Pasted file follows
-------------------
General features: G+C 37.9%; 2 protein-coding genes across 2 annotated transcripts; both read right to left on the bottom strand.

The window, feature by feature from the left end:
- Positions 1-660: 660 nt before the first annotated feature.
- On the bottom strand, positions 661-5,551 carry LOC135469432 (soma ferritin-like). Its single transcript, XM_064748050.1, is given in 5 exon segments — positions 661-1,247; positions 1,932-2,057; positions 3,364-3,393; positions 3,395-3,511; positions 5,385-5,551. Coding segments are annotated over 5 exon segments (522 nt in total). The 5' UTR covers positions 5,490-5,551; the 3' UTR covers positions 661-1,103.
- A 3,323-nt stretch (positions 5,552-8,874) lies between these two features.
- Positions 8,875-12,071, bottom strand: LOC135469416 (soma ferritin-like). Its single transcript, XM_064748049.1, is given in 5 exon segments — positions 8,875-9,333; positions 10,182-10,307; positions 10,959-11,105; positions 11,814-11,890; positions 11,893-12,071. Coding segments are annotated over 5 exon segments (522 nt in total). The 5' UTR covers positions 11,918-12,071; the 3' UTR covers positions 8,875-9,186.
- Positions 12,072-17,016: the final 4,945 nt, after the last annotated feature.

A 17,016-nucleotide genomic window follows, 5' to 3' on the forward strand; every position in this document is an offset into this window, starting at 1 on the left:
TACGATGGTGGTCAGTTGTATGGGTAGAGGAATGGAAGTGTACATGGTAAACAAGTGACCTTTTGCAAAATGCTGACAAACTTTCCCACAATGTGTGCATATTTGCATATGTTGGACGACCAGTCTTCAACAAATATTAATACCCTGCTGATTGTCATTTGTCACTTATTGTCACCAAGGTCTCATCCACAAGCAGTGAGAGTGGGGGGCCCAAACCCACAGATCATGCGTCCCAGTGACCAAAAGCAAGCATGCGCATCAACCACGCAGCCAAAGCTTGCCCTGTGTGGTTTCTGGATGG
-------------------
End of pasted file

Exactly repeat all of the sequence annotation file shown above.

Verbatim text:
General features: G+C 37.9%; 2 protein-coding genes across 2 annotated transcripts; both read right to left on the bottom strand.

The window, feature by feature from the left end:
- Positions 1-660: 660 nt before the first annotated feature.
- On the bottom strand, positions 661-5,551 carry LOC135469432 (soma ferritin-like). Its single transcript, XM_064748050.1, is given in 5 exon segments — positions 661-1,247; positions 1,932-2,057; positions 3,364-3,393; positions 3,395-3,511; positions 5,385-5,551. Coding segments are annotated over 5 exon segments (522 nt in total). The 5' UTR covers positions 5,490-5,551; the 3' UTR covers positions 661-1,103.
- A 3,323-nt stretch (positions 5,552-8,874) lies between these two features.
- Positions 8,875-12,071, bottom strand: LOC135469416 (soma ferritin-like). Its single transcript, XM_064748049.1, is given in 5 exon segments — positions 8,875-9,333; positions 10,182-10,307; positions 10,959-11,105; positions 11,814-11,890; positions 11,893-12,071. Coding segments are annotated over 5 exon segments (522 nt in total). The 5' UTR covers positions 11,918-12,071; the 3' UTR covers positions 8,875-9,186.
- Positions 12,072-17,016: the final 4,945 nt, after the last annotated feature.

A 17,016-nucleotide genomic window follows, 5' to 3' on the forward strand; every position in this document is an offset into this window, starting at 1 on the left:
TACGATGGTGGTCAGTTGTATGGGTAGAGGAATGGAAGTGTACATGGTAAACAAGTGACCTTTTGCAAAATGCTGACAAACTTTCCCACAATGTGTGCATATTTGCATATGTTGGACGACCAGTCTTCAACAAATATTAATACCCTGCTGATTGTCATTTGTCACTTATTGTCACCAAGGTCTCATCCACAAGCAGTGAGAGTGGGGGGCCCAAACCCACAGATCATGCGTCCCAGTGACCAAAAGCAAGCATGCGCATCAACCACGCAGCCAAAGCTTGCCCTGTGTGGTTTCTGGATGG